Candida spp. are considered opportunistic commensal pathogens that promote infection under host predisposing conditions.[55] When the CNS is involved in patients with systemic candidiasis, several clinical manifestations can be overlooked due to the severity of the patient’s situation. It is primarily found in immunocompromised hosts[56] or when anatomic barriers are breached by surgery, implanted devices, nonpenetrating blunt trauma to the back, or intermittent systemic corticosteroid,[17] typically leading to decrease in the level of consciousness, meningitis, and cerebral microabscesses.[7] However, other manifestations such as macroabscesses, sometimes suggestive of spinal tumors, are a more rare entity, especially when intramedullary.[56] Nevertheless, infection by Candida spp. has also been reported in immunocompetent individuals, as in this case report, but it is a rare event.[35,38,39,53]

There are a wide array of infectious causes of intramedullary myelitis, most of them caused by B. burgdorferi, Treponema pallidum, Mycobacterium tuberculosis, HIV, herpes simplex virus, varicella-zoster virus, CMV, Epstein-Barr virus), rabies, and schistosomiasis.[22] When the infection leads to an intramedullary spinal cord abscess, it is usually associated with high mortality and neurological morbidity and rarely encountered in modern neurosurgical practice.[10] We reviewed all cases of spinal intramedullary abscesses in the past 10 years [Table 1].[12-73] We found that approximately 68% of patients were male and 32% of female, the median age was 25, 86 years old (4 months – 82 years old), the main location was at thoracic level and the most frequent pathogen was from a tubercular source. Among all the reports, none of them identified an intramedullary abscess caused by C. albicans, which demonstrates the rarity of this entity once again.

Table 1:: Studies published in the past 10 years reporting intramedullary abscess.

C. albicans spinal infection still configures a challenging diagnostic. MRI is useful in diagnosing medullary abscesses, but those infections may mimic a neoplastic process as myxopapillary ependymoma or leptomeningeal carcinomatosis.[7] Besides, the albuminocytologic dissociation often present may come from Guillain–Barré syndrome, cerebral meningitis, malignant lymphoma, spinal hemangioma, multiple sclerosis, central hemorrhagic disease, myelitis, and cerebrospinal infarction, making diagnosis more difficult.[53] However, the CSF of patients with candidal CNS abscesses generally presents no biochemical or cytologic abnormalities. Proteins are usually discreetly high, and a discreet pleocytosis with polymorphonuclear or lymphocytic predominance can be equally frequent,[56] which increases the suspicion of a Candida infection, especially when the diagnosis is uncertain, as in the case presented. In addition, some studies still highlight genes related to candidiasis.[23] Colony-stimulating factor 2, Ras protein-specific guanine nucleotide-releasing factor 1, and phospholipase C gamma 2 are examples related to increased susceptibility to CNS Candida infection, but functional and bioinformatic studies are needed to identify possible variants that could have influenced Candida spp. infection reported in this article. As we have discussed, there are cases with no laboratory evidence of immunodeficiency or no identifiable cause of immunosuppression,[7] as we observed in this case report.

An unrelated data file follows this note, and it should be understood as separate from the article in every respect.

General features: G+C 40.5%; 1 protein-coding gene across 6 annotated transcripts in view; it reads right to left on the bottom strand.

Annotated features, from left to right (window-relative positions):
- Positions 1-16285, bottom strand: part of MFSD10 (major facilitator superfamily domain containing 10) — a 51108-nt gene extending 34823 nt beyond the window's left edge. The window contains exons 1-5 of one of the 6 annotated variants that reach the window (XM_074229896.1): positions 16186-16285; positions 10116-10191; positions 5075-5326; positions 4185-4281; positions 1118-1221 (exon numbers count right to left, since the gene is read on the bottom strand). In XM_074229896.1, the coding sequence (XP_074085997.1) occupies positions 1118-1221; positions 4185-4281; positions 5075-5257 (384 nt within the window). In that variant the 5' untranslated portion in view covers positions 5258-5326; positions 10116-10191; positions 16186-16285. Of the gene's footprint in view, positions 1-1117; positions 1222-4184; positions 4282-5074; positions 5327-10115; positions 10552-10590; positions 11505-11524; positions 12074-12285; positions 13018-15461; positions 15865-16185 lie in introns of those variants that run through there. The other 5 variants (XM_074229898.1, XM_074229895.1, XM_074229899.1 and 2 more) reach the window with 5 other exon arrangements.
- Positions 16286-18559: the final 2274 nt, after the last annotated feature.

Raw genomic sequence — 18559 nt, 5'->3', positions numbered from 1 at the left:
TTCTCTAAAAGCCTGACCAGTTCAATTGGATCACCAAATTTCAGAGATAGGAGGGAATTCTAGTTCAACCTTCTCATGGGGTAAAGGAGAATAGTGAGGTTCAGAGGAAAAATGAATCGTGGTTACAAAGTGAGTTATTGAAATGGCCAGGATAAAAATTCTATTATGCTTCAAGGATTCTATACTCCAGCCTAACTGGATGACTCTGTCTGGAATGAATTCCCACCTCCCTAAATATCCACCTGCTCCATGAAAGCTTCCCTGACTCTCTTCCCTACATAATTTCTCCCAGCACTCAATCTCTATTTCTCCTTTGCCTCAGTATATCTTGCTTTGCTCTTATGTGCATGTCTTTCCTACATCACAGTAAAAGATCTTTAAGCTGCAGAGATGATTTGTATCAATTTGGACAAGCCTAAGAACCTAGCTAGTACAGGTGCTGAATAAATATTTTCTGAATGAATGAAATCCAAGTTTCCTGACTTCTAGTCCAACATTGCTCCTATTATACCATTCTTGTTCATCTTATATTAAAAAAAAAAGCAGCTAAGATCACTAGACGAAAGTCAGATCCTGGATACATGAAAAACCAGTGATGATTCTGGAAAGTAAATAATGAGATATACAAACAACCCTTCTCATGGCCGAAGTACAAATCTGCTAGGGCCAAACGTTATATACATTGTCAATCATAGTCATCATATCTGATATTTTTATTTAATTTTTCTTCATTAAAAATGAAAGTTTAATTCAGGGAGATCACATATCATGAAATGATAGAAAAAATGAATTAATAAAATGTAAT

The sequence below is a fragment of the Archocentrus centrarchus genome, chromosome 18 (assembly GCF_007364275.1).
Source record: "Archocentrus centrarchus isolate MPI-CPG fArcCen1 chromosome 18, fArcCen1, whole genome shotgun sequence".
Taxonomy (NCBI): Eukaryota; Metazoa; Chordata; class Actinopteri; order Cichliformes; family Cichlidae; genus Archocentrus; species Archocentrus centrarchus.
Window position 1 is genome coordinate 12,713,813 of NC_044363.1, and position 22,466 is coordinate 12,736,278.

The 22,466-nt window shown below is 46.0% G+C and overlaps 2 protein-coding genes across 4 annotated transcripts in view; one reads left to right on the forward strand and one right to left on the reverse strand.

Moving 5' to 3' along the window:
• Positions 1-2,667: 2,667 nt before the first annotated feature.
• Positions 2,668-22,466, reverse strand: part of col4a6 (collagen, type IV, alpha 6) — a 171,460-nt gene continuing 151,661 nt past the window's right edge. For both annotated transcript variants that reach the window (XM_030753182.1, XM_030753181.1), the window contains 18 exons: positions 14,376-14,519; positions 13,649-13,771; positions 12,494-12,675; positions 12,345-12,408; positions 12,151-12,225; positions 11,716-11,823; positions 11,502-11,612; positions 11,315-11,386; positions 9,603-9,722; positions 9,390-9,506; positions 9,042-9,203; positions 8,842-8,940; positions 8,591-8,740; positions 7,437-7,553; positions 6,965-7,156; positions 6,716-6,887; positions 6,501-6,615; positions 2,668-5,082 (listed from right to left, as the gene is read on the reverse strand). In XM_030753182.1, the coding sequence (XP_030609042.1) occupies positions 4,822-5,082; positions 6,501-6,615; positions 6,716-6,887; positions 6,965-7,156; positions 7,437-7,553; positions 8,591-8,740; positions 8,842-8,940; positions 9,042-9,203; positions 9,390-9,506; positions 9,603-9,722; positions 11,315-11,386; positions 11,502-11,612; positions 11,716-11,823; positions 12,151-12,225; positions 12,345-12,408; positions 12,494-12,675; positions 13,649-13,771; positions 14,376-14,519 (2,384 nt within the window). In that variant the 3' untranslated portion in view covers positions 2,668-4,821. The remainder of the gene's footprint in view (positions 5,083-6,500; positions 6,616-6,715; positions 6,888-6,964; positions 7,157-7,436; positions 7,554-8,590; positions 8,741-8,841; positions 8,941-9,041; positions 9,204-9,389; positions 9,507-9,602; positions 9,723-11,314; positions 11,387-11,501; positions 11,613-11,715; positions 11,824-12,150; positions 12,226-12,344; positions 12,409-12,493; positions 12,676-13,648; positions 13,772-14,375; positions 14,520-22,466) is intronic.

CONCLUSION

C. albicans intramedullary abscess represents a very rare clinical entity, especially in immunocompetent patients. It must, however, be considered as an important etiology for spinal intramedullary abscesses and as a differential diagnosis in intramedullary pathologies. Critical evaluation of every case, early diagnosis, timely referral and surgical management of the abscess is essential to improve neurological outcome.

Declaration of patient consent

Patient’s consent not required as patients identity is not disclosed or compromised.

Financial support and sponsorship

Nil.

Conflicts of interest

There are no conflicts of interest.